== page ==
Comparison of the urine leukocyte esterase test to a nucleic acid amplification test for screening non-health care-seeking male soldiers for Chlamydia trachomatis and Neisseria gonorrhoeae infections

Billie Jo Wood, Joel C. Gaydos, Kelly T. McKee, Charlotte A Gaydos

Research output: Contribution to journalArticle

Abstract

We evaluated the Leukocyte Esterase Test (LET) as a screening tool by testing urine from 1,438 non-health care-seeking male Army basic trainees with LET and a Nucleic Acid Amplification Test. Compared to Nucleic Acid Amplification Test results, LET sensitivity and specificity for detection of chlamydia and gonorrhea were 45.8% and 97.4%, and 60.0% and 96.2%, respectively. The prevalence of chlamydia and gonorrhea was 3.3% and 0.3%, respectively. In this population, the prevalence of gonorrhea was too low to produce reliable estimates of performance characteristics of the LET for gonorrhea. The LET is not warranted for use in screening non-health care-seeking male Army trainees.

Original languageEnglish (US)
Pages (from-to)770-772
Number of pages3
JournalMilitary Medicine
Volume172
Issue number7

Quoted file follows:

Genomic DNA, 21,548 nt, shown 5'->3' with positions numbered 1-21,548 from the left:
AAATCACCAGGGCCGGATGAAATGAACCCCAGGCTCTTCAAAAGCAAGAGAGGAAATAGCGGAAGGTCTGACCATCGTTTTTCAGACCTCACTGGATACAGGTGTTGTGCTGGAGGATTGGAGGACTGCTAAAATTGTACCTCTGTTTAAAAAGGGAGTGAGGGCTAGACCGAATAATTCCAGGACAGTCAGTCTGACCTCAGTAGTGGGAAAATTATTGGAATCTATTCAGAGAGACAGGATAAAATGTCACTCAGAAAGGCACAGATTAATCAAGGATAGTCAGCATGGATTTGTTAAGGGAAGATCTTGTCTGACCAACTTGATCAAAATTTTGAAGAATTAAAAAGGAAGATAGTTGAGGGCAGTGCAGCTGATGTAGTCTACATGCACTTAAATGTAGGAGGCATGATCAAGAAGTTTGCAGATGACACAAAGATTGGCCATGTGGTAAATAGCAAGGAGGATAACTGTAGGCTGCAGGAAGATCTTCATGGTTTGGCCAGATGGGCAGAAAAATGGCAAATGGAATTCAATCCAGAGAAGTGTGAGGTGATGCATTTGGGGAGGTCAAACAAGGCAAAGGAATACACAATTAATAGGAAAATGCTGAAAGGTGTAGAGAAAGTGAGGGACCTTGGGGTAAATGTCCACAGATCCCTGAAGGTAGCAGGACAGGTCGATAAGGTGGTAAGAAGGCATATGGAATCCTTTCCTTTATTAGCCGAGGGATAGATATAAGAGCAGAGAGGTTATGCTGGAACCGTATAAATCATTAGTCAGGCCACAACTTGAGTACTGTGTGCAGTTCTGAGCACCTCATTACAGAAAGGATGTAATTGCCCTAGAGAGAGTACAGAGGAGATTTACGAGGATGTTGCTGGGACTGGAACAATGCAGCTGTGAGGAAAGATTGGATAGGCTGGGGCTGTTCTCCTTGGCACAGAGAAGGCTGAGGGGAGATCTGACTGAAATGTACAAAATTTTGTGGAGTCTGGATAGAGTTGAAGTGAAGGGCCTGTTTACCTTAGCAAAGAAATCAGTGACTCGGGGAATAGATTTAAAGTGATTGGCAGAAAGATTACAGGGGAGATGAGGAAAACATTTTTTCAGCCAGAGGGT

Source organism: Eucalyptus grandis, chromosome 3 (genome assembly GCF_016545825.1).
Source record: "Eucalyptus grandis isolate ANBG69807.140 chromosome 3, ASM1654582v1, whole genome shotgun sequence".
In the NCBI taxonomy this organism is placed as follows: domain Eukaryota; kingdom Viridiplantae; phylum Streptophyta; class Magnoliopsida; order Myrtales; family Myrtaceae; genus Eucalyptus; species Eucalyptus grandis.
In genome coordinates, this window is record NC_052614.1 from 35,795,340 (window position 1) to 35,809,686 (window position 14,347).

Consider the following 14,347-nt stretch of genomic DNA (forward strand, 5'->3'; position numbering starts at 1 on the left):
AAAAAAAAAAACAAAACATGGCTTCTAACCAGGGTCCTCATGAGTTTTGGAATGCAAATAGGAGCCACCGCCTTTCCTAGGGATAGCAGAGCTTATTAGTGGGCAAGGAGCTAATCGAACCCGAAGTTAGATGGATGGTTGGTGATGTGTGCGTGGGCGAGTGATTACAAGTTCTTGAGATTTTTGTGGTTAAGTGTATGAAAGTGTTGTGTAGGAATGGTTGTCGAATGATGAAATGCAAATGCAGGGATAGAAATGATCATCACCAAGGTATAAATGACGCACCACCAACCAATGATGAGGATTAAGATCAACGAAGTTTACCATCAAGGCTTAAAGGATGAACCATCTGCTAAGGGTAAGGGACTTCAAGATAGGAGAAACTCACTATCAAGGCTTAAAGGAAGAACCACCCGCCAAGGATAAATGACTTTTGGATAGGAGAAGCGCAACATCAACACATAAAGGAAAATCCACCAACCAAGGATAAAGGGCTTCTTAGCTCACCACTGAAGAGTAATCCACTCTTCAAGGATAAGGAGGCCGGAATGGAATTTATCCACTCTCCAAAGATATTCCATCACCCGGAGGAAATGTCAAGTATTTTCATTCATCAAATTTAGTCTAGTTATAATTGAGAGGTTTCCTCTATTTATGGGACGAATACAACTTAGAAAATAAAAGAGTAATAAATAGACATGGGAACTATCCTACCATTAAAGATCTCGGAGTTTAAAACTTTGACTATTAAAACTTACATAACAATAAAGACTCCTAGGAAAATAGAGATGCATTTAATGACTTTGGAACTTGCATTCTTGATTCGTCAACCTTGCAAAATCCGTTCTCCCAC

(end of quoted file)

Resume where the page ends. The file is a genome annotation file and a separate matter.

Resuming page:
StatePublished - Jul 2007

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Nucleic Acid Amplification Techniques
Neisseria gonorrhoeae
Chlamydia trachomatis
Military Personnel
Gonorrhea
Urine
Infection
Chlamydia
leukocyte esterase
Sensitivity and Specificity
Population

ASJC Scopus subject areas

  • Public Health, Environmental and Occupational Health

Cite this

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title = "Comparison of the urine leukocyte esterase test to a nucleic acid amplification test for screening non-health care-seeking male soldiers for Chlamydia trachomatis and Neisseria gonorrhoeae infections",
abstract = "We evaluated the Leukocyte Esterase Test (LET) as a screening tool by testing urine from 1,438 non-health care-seeking male Army basic trainees with LET and a Nucleic Acid Amplification Test. Compared to Nucleic Acid Amplification Test results, LET sensitivity and specificity for detection of chlamydia and gonorrhea were 45.8{\%} and 97.4{\%}, and 60.0{\%} and 96.2{\%}, respectively. The prevalence of chlamydia and gonorrhea was 3.3{\%} and 0.3{\%}, respectively. In this population, the prevalence of gonorrhea was too low to produce reliable estimates of performance characteristics of the LET for gonorrhea. The LET is not warranted for use in screening non-health care-seeking male Army trainees.",
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